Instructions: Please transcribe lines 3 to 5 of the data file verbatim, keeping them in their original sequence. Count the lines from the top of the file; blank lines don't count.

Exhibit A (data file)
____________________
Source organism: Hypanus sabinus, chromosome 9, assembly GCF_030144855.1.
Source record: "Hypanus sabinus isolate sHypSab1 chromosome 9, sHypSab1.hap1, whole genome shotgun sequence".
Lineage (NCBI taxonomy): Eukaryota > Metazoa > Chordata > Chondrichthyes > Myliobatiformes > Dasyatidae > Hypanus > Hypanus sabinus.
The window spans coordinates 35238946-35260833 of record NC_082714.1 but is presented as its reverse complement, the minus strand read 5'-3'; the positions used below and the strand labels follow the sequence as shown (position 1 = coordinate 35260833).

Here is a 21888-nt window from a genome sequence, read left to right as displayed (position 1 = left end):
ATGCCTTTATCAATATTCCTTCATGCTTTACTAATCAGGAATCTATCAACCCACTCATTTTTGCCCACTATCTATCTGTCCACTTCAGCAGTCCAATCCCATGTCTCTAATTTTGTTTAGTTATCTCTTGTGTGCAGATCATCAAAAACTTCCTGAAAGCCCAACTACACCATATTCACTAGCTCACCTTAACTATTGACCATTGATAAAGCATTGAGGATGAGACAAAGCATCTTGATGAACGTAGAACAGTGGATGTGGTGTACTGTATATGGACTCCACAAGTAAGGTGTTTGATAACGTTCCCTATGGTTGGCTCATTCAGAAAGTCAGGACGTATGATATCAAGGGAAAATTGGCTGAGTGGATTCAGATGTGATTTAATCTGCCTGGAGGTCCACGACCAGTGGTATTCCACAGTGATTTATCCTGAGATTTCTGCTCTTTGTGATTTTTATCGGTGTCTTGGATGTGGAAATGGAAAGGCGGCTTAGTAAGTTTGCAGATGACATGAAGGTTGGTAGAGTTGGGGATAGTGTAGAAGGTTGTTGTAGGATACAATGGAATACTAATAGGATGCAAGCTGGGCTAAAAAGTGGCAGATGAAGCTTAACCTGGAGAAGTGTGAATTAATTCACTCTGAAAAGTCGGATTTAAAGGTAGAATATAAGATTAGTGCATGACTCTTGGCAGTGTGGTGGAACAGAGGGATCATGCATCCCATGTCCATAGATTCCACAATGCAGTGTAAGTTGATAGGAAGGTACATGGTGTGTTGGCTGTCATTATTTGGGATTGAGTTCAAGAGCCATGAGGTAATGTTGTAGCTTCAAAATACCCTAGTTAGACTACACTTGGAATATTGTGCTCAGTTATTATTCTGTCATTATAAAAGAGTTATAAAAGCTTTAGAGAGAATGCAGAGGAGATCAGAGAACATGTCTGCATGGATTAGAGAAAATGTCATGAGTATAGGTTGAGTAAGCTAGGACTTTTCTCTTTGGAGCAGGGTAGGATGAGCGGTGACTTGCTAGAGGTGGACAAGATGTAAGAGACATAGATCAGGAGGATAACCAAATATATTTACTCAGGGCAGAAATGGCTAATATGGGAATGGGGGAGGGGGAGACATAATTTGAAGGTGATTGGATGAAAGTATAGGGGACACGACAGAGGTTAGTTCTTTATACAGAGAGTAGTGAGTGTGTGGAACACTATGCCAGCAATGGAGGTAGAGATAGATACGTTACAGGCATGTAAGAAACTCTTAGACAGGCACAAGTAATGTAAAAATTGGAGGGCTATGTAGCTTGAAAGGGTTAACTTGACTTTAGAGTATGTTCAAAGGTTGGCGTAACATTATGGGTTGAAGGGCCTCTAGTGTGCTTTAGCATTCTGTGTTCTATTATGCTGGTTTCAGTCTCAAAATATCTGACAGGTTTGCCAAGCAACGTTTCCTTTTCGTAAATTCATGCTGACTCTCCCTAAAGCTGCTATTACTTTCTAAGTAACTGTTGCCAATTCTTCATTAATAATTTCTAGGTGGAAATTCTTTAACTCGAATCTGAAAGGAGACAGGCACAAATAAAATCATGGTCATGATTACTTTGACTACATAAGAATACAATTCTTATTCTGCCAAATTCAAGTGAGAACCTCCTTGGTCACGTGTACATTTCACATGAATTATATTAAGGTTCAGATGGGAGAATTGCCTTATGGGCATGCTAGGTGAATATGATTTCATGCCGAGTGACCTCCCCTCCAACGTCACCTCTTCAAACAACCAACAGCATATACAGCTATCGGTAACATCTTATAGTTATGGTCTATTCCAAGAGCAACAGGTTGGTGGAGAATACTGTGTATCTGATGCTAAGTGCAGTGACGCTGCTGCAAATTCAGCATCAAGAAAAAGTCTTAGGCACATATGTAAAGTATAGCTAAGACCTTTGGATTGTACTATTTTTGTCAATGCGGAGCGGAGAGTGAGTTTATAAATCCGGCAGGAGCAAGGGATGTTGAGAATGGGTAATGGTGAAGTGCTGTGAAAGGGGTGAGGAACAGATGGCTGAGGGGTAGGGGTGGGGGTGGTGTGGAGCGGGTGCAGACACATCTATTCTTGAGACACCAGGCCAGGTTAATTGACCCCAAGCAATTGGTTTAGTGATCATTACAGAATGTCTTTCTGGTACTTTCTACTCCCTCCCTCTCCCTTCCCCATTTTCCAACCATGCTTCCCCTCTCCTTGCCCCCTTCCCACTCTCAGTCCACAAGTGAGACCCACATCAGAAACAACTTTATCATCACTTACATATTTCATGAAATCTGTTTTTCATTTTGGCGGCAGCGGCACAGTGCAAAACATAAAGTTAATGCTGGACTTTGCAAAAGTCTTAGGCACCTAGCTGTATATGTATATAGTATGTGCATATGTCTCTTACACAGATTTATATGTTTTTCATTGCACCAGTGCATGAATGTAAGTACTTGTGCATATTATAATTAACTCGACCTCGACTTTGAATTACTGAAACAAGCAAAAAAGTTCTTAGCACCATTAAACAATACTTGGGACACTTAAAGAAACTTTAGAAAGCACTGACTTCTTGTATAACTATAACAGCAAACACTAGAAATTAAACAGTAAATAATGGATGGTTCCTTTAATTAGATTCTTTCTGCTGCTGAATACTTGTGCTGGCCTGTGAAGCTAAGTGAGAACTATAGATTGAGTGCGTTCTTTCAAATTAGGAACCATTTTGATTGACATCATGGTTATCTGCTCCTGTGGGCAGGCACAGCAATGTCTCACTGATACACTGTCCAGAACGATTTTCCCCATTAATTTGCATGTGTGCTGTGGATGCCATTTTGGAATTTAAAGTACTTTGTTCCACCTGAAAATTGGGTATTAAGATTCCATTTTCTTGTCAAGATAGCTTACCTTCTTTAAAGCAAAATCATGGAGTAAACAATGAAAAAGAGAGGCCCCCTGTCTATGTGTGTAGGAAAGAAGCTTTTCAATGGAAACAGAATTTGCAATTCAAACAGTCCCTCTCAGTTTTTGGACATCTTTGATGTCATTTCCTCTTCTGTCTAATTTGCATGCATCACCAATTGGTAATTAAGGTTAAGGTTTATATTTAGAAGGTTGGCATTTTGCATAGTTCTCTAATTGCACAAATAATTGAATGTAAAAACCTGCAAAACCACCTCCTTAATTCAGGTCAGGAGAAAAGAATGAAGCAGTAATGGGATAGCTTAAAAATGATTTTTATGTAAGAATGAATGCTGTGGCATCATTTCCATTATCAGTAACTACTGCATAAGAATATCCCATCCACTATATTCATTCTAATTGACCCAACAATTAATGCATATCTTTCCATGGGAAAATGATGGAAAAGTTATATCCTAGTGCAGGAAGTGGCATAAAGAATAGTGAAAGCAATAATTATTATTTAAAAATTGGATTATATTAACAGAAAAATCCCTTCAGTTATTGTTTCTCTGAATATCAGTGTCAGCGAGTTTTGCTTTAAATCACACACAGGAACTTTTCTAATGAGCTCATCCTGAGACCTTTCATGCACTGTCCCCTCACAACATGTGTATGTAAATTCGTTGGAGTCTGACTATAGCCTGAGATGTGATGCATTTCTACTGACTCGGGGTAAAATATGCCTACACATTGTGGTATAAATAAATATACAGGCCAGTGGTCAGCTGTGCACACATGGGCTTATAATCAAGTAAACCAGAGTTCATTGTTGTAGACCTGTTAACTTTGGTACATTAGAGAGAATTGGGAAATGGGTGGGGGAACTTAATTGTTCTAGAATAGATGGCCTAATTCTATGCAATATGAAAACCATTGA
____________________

Lineage (NCBI taxonomy): Eukaryota > Metazoa > Chordata > Chondrichthyes > Myliobatiformes > Dasyatidae > Hypanus > Hypanus sabinus.
The window spans coordinates 35238946-35260833 of record NC_082714.1 but is presented as its reverse complement, the minus strand read 5'-3'; the positions used below and the strand labels follow the sequence as shown (position 1 = coordinate 35260833).

Here is a 21888-nt window from a genome sequence, read left to right as displayed (position 1 = left end):